Public Health Law §2997-d, the Palliative Care Access Act, Became Effective September 27, 2011
December 14, 2011
On September 27, 2011, Public Health Law §2997-d (commonly known as the Palliative Care Access Act) became effective. It requires that hospitals, nursing homes, home care agencies, special needs assisted living residences, and enhanced assisted living residences provide access to information and counseling regarding options for palliative care appropriate to patients with advance life limiting conditions and illnesses. These providers and residences must also facilitate access to appropriate palliative care consultation and services, including associated pain management consultation and services, consistent with patient or resident needs and preferences. When the patient or resident lacks capacity to make medical decisions, the provider or residence must have policies so that access to such information and counseling will be provided to the persons who are legally authorized to make medical decisions on behalf of such patients or residents.
The Palliative Care Access Act (PCAA) expands upon the requirements of the Palliative Care Information Act (PCIA) which took effect on February 1, 2011. The PCIA requires physicians and nurse practitioners to offer information and counseling about palliative care to patients with a terminal illness.
The PCAA builds upon the PCIA in the following ways:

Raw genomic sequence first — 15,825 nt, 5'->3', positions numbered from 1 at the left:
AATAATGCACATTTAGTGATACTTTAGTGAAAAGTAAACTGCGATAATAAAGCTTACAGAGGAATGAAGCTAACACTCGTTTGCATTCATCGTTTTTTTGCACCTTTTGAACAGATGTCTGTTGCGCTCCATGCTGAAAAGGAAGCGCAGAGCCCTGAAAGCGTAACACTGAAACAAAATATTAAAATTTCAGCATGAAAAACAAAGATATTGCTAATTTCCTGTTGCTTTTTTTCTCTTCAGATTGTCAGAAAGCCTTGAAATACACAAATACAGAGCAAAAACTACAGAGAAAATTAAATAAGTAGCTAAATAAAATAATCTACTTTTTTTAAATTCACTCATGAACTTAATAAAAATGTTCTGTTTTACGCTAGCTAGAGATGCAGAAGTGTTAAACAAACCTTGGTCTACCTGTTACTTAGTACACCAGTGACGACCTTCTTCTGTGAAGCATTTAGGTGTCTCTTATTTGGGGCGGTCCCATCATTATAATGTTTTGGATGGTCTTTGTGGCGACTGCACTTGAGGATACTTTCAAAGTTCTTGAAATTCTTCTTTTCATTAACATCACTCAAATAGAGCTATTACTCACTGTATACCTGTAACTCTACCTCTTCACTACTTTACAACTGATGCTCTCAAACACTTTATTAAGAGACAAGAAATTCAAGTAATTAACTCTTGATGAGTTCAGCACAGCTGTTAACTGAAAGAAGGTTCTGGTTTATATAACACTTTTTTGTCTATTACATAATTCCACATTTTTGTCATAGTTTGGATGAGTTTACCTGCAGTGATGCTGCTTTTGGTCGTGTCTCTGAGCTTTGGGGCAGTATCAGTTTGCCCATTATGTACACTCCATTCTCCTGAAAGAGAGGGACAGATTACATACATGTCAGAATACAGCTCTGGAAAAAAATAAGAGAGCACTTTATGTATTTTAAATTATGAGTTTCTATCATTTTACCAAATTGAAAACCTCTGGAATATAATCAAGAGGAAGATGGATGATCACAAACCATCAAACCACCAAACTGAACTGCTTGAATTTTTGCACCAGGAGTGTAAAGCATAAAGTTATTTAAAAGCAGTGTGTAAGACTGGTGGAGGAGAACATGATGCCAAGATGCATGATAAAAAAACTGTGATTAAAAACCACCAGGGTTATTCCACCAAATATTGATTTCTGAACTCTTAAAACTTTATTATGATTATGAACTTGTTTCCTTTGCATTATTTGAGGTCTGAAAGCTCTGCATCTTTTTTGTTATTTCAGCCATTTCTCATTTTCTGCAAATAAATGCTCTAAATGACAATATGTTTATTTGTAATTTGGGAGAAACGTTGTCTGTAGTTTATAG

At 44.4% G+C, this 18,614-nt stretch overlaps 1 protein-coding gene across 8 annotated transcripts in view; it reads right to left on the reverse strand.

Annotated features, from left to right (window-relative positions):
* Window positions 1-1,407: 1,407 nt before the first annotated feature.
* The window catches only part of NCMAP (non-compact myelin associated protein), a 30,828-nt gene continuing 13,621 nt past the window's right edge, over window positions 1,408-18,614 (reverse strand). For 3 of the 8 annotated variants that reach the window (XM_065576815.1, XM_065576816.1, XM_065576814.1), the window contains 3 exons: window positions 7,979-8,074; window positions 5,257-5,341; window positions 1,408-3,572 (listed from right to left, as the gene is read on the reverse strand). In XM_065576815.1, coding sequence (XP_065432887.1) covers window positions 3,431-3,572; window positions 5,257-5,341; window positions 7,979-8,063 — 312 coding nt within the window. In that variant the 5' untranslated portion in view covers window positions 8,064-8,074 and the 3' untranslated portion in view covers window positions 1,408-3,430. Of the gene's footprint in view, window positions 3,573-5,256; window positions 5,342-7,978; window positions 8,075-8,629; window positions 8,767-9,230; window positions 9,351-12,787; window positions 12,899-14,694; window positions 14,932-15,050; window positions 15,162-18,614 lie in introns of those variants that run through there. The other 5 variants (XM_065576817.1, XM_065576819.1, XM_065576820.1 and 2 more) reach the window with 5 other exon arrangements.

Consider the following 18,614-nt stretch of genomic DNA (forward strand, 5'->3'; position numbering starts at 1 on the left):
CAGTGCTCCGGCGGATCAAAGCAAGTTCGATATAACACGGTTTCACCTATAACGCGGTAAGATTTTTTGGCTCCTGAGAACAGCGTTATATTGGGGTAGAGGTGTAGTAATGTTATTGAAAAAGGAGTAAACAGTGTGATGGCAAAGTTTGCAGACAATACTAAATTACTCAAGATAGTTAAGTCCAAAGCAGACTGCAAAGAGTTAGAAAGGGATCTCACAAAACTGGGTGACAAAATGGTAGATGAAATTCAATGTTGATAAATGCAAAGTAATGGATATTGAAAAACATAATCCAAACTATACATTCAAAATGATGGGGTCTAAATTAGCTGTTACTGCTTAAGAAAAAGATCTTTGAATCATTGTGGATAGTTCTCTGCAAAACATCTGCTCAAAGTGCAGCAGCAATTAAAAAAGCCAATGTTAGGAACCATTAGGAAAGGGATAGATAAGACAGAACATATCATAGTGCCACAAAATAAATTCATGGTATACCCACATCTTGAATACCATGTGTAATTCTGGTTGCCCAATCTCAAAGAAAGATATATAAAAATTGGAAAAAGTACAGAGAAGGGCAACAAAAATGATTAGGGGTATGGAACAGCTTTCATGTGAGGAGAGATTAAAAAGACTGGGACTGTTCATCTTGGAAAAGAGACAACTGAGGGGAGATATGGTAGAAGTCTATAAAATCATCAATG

- It applies directly to health care facilities, home care agencies, enhanced assisted living residences, and special needs assisted living residences, whereas the PCIA applies to physicians and nurse practitioners;
- It applies to patients/residents with "advanced life-limiting conditions or illnesses who might benefit from palliative care" and not just those who are terminally ill; and
- It requires, not only an offer of information and counseling, but also that the covered health care provider or residence "facilitate access to appropriate palliative care consultation and services, including associated pain management consultations and services."
Like the PCIA, the PCAA is intended to ensure that patients are fully informed of the options available to them when they are faced with a serious illness or condition, so that they are empowered to make choices consistent with their goals for care, wishes and beliefs, and to optimize their quality of life. The law is not intended to limit the options available to patients. Nor is it intended to discourage conversations about palliative care with patients who have distressing symptoms and serious conditions, but do not technically fall within the law's requirements. Patients and providers should recognize that palliative care and disease-modifying therapies are not mutually exclusive. Patients may opt to pursue palliative care while also pursuing aggressive treatment. Palliative care may be provided together with life-prolonging or curative care or as the main focus of care.
Additional information and resources, including Frequently Asked Questions, can be found on the department's website at: http://www.health.ny.gov/professionals/patients/patient_rights/palliative_care/
Thank you for your prompt attention to this law and to those patients and residents with advanced life-limiting conditions or illnesses that might benefit from this information.
Richard M. Cook
Office of Health Systems Management